Home > Child Allergy > Living with Allergy > Travelling overseas with the allergic infant

Travelling with an Allergic Infant:

Advice on travelling with baby milk supplies

Travelling with an infant or child involves a lot of preparation and planning – this can be overwhelming, in addition to thinking about the needs of a food allergic infant or child. There is no one ‘rule that covers all’, and restrictions on quantity and storage of specialist allergy milk products (including milk alternatives, such as soya milk) will vary from one type of transport carrier to another. Individual carriers may have further detailed information on allowances and restrictions, under the ‘family travel’ section of their website.

The UK Government website has a dedicated information section on travelling with baby food and milk. It can be accessed under the ‘hand luggage’ restrictions area of their website, or by following this link https://www.gov.uk/hand-luggage-restrictions/baby-food-and-baby-milk

Note that expressed breast milk, formula milk, cow’s milk, other types of milk, sterilised water, juice and baby food are not subject to the 100ml hand luggage restrictions that applies to other liquids, gels, and aerosols – however, this is only true if you are travelling with the baby. In addition, baby milk or food does not need to fit into a transparent bag, but will need to be available for inspection by security staff if requested. A concept of a ‘reasonable quantity’ is mentioned on many of the transport carrier’s websites with no formal guidance, and will be at the discretion of the security screening officer at customs.

Hand luggage allowances will vary from carrier to carrier, with some airlines allocating a luggage allowance to the infant or child and others not. Have your baby milk and food in its chosen form (powder, carton, bottle, or jar) available, as you may be required to present it for airport screening. Depending on the country you are departing from and arriving into, airport security may ask you to open the containers and taste the contents. If you do not have enough hand luggage to accommodate your babies feeding requirements, it is advisable to speak to the carrier in advance of your travel date. You can request an extension to your hand luggage allowance to ensure you are well prepared, and your baby’s nutritional requirements are met, especially if travelling long haul. Do not rely on the carrier having a supply of baby milk, as this is unlikely to be appropriate for you child if they have a milk allergy.

Additional milk and feeding supplies can be carried in your checked baggage. It is good practice to share these supplies between your packed cases, just in case your luggage is delayed, lost or stolen.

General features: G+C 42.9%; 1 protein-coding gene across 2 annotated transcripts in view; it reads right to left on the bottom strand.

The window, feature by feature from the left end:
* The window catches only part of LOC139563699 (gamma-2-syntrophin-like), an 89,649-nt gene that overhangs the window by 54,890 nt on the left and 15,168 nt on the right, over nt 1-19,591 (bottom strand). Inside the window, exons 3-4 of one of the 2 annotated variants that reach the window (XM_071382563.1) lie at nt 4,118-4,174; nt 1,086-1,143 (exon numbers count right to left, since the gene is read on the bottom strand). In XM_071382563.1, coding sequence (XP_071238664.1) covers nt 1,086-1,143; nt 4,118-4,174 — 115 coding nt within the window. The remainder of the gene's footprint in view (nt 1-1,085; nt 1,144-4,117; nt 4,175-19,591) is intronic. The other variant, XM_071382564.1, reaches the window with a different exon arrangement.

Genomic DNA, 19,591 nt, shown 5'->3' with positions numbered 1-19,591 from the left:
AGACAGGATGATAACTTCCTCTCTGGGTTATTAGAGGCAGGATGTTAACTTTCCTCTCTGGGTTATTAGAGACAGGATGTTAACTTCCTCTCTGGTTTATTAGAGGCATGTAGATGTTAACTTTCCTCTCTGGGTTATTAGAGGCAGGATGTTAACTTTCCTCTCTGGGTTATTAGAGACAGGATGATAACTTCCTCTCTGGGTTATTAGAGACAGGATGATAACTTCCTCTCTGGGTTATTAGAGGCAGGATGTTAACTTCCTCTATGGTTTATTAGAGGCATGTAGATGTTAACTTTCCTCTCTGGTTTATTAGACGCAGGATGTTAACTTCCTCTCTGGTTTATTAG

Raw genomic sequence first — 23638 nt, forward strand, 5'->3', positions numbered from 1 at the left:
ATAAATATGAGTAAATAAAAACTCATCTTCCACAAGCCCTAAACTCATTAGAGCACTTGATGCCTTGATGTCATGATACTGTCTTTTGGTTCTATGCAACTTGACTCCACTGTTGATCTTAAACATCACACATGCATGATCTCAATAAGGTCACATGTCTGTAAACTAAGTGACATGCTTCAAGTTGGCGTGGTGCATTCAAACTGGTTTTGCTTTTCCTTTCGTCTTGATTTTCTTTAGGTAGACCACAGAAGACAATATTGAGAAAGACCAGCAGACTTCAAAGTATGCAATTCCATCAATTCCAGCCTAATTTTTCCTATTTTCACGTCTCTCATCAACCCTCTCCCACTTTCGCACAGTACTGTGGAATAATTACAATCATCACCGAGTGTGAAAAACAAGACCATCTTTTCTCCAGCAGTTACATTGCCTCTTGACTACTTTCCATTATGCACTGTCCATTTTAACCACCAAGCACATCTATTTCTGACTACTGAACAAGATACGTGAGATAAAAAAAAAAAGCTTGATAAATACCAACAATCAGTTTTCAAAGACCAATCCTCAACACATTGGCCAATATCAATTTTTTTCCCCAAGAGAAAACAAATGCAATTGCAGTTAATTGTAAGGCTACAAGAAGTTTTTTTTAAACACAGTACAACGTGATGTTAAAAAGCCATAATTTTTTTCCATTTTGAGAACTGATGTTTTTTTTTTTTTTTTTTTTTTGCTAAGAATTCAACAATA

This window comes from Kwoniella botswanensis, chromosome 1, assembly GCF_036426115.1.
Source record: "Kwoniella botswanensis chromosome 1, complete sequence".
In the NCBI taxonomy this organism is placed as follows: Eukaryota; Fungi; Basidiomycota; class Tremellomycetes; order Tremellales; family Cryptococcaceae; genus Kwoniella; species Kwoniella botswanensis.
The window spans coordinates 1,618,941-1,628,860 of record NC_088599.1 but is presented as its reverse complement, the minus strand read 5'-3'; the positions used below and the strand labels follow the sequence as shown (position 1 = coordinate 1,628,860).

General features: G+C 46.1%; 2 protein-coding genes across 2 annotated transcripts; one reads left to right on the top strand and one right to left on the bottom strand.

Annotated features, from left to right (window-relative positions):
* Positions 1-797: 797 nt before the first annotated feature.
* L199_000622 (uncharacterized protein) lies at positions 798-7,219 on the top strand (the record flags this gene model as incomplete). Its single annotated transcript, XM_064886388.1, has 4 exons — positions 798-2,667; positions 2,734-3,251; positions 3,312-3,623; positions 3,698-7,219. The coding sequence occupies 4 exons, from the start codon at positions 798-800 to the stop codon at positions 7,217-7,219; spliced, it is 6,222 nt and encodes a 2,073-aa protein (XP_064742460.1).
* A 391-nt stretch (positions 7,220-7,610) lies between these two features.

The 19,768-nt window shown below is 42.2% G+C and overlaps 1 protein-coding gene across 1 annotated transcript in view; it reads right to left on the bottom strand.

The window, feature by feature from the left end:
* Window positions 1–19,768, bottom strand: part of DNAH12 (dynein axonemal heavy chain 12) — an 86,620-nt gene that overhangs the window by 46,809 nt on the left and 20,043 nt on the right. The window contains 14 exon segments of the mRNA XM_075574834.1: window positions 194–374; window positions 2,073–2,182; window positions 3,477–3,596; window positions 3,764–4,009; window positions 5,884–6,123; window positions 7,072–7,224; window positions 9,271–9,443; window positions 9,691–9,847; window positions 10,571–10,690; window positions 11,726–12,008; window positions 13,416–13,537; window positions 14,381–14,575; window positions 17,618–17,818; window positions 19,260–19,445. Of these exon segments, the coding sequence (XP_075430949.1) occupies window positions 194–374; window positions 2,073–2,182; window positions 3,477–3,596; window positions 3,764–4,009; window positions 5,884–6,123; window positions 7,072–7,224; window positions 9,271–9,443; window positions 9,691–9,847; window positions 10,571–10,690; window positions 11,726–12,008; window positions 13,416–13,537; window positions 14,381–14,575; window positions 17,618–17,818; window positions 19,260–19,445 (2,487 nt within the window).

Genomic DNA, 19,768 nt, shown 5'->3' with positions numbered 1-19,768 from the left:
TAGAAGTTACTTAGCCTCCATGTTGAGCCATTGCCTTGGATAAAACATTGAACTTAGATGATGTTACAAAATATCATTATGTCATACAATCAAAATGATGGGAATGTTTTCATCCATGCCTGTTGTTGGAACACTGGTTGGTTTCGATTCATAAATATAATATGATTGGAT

When planning for your baby’s feeding requirements, take into account the travel time to/from the airport, the total amount of time you are away for, and possible delays.

Infant milk, and the availability of specialist milk formulas, food varieties and brands may vary between the UK and the destination country. Do not assume your required brand will be readily available. If visiting family or friends, they may be able to research your required milk brand beforehand. Otherwise you will need to plan for this when buying and transporting your baby’s milk supply.

Travel Tips:

Ensure you have enough formula feed and food to cover unexpected delays and stop-overs. Liaise with your GP or Healthcare Professional well in advance to ensure sufficient supplies are available, especially if this needs to be prescribed and then collected from a pharmacy.

Plan ahead by researching the carrier/airline’s individual guidance on baby milk and food, and make the appropriate adjustments to adhere to ensure you are well prepared.

Larger chemists at UK airports may offer a pre-order service for baby milk, which can be collected on passing through security. This may be dependent on airport size so it is advisable to check and order where possible in advance.

To reduce the risk of infection, it is best to make up feeds one at a time as your baby needs them. If your baby doesn’t finish a bottle, don't be tempted to put it away for later. Germs can breed quickly in left-over milk. This may cause an upset tummy - the last thing you need at the start of your holiday!

 

Last updated: April 2016                            Next review date: April 2019

Version 2
 

 

Our work is only possible through the support we receive from you. Help us to continue to help other allergy sufferers.